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A look at Philip’s 2016 4K UHD and HD TV range, with HDR and Android TV

by on February 20, 2016
 

Stephan Jukic – February 20, 2016

Philips doesn’t quite have the same popularity and fame on the North American market as do LG, Samsung, Sony or Vizio 4K TVs but their range and quality in 4K TV models is nothing to sneeze at. Now, for 2016, the company is looking like a definitely solid choice when it comes to ultra HD home entertainment.

The new Philips range of 4K TVs and HD models includes sizes that range from just 24 inches to a very hefty 75 inch display. The 4K TVs on offer or soon to be on offer run with the latest version of Android TV for Philips models (similar in many ways to Sony’s Android TV smart platform in their televisions) and some of the new 4K Philips TVs also offer support for high dynamic range.

On the other hand, it seems that none of Philip’s 2016 4K TVs will get the now heavily promoted UHD Alliance “UHD Premium” standard label, mainly because they won’t quite meet the peak brightness threshold of 1000 nits. Instead, these new televisions will max out at just 700 nits. Still not bad, but not quite what many consumers might come to expect in display brightness when measuring quality by Samsung SUHD or Sony 4K TV standards.

In any case, the new Philips TVs do comply with the UHD Aliance’s HDR 10 standard and this is enough so that they can be legitimately considered HDR TVs despite the lack of UHD Premium certification. Furthermore, the Philips models will be able to process the HDR standards set by both Amazon Instant Video HDR content and Ultra HD Blu-ray movie content in the new dynamic range format.

Philips 4K TV lineup is essentially broken down into HDR Plus and HDR Premium models, with the HDR Plus TVs offering a peak brightness of 400 nits and the HDR Premium TVs hitting up to 700 nits. Philips has also thrown in HDR upscaling for non-HDR content, something which we can consider to be a rather unique feature, depending on how it turns out in practical use.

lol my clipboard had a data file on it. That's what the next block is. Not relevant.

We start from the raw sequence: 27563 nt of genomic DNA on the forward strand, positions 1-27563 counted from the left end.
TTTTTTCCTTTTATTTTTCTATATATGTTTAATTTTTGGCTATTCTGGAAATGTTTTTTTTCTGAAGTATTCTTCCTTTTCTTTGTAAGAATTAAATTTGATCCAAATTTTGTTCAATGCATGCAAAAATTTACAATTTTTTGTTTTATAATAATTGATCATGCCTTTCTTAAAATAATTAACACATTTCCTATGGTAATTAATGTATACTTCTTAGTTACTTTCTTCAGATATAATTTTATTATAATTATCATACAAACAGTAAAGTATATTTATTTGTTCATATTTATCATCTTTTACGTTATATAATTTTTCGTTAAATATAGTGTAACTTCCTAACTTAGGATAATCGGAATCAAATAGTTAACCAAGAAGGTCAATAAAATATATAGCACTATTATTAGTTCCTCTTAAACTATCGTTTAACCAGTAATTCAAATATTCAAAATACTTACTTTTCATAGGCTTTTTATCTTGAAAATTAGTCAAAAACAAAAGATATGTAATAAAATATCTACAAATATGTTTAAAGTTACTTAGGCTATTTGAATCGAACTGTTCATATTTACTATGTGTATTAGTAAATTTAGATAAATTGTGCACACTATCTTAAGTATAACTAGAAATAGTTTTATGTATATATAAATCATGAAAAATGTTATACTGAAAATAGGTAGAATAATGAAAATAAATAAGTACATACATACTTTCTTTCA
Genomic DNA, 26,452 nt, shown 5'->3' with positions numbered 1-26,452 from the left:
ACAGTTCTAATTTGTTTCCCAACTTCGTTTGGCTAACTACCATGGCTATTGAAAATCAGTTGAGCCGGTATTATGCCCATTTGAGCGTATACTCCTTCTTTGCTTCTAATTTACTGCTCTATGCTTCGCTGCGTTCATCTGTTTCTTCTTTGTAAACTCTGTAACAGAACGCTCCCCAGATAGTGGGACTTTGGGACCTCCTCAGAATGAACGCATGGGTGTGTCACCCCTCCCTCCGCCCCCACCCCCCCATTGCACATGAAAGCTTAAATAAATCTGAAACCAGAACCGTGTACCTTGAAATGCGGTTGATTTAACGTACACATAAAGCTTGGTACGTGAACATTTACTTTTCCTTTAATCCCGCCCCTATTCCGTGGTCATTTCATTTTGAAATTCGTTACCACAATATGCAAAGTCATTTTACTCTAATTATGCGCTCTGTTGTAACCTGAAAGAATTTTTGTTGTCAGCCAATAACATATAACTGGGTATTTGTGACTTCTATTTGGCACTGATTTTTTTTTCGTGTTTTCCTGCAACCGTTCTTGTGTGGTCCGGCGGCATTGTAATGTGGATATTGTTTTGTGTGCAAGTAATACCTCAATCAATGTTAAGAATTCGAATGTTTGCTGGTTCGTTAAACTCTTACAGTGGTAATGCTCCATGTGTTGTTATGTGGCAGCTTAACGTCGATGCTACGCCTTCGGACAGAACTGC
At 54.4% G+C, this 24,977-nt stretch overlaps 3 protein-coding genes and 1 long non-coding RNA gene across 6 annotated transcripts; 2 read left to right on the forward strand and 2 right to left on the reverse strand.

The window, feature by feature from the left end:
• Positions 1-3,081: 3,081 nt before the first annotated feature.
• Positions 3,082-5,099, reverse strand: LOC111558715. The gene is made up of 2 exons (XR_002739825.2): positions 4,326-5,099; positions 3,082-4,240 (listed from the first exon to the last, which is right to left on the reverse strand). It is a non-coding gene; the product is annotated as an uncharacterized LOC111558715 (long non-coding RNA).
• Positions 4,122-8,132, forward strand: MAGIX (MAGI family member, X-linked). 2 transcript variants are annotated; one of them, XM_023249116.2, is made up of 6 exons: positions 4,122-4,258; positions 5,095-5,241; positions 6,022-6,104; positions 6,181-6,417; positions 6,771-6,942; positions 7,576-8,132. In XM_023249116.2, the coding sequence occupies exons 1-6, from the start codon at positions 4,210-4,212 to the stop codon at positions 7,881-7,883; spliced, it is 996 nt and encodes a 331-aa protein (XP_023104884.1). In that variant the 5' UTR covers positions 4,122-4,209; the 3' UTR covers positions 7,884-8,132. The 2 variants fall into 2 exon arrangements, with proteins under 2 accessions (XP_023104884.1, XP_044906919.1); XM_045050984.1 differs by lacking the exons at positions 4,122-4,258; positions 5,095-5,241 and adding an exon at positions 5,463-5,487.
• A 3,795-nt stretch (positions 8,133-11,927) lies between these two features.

What HDR upscaling essentially means is that color, brightness and overall contrast will be enhanced to new levels when SDR video sources are viewed on the new TVs.

The company has also brought forth its Ambilux technology with some of their new television models, meaning that the TVs offer LED lighting along the outer edges of their frames, thus displaying the same colors of light as the content on the screen to the wall behind the unit, thus creating a sort of bleeding image effect that some viewers might find interesting and others deeply dislike.

As for the specific specs and model numbers of all the new 2016 Philips 4K and HD TV series, here they are, and all of the following models come with the Android TV OS:

Android TV in the 2016 Philips HD and 4K TV models

Android TV in the 2016 Philips HD and 4K TV models

HD TVs

4000 series

Full HD

22 inch, 24 inch

50Hz frame rate

Direct-lit LED

5211 series

Full HD

24 inch

50Hz frame rate

Direct-lit LED

5501 series

Full HD

32 inch, 40 inch, 43 inch, 49 inch

50Hz frame rate

Direct-lit LED

4K TVs

6400 series

32 inch

100Hz frame rate

Direct-lit LED

6101 series

43 inch, 49 inch, 55 inch

100Hz frame rate

Direct-lit LED

HDR Plus

6401 series

43 inch, 49 inch, 55 inch

100Hz frame rate

Direct-lit LED

HDR Plus

6501 series

43 inch, 49 inch, 55 inch, 65 inch

200Hz frame rate

Direct-lit LED

HDR Plus

6561 series

65 inch

200Hz frame rate

Direct-lit LED

HDR Plus

7101 series

Ultra HD

49 inch, 55 inch, 65 inch, 75 inch

200Hz frame rate

Edge-lit LED

HDR Plus

7181 series

Ultra HD

49 inch, 55 inch

200Hz frame rate

Edge-lit LED

HDR Plus

Integrated soundbar

Story by 4k.com

1 comments
 
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  • Yukio Motosada
    February 21, 2016 at 9:56 pm

    >In any case, the new Philips TVs do comply with the UHD Aliance’s HDR 10 standard
    I guess HDR10 standard is not defined by UHD Alliance.
    I’m not sure who defined HDR10 standard, maybe DECE or ITU-T SG 16.
    Anyway, UHD alliance is refering to HDR 10, but not defining it.

    Reply

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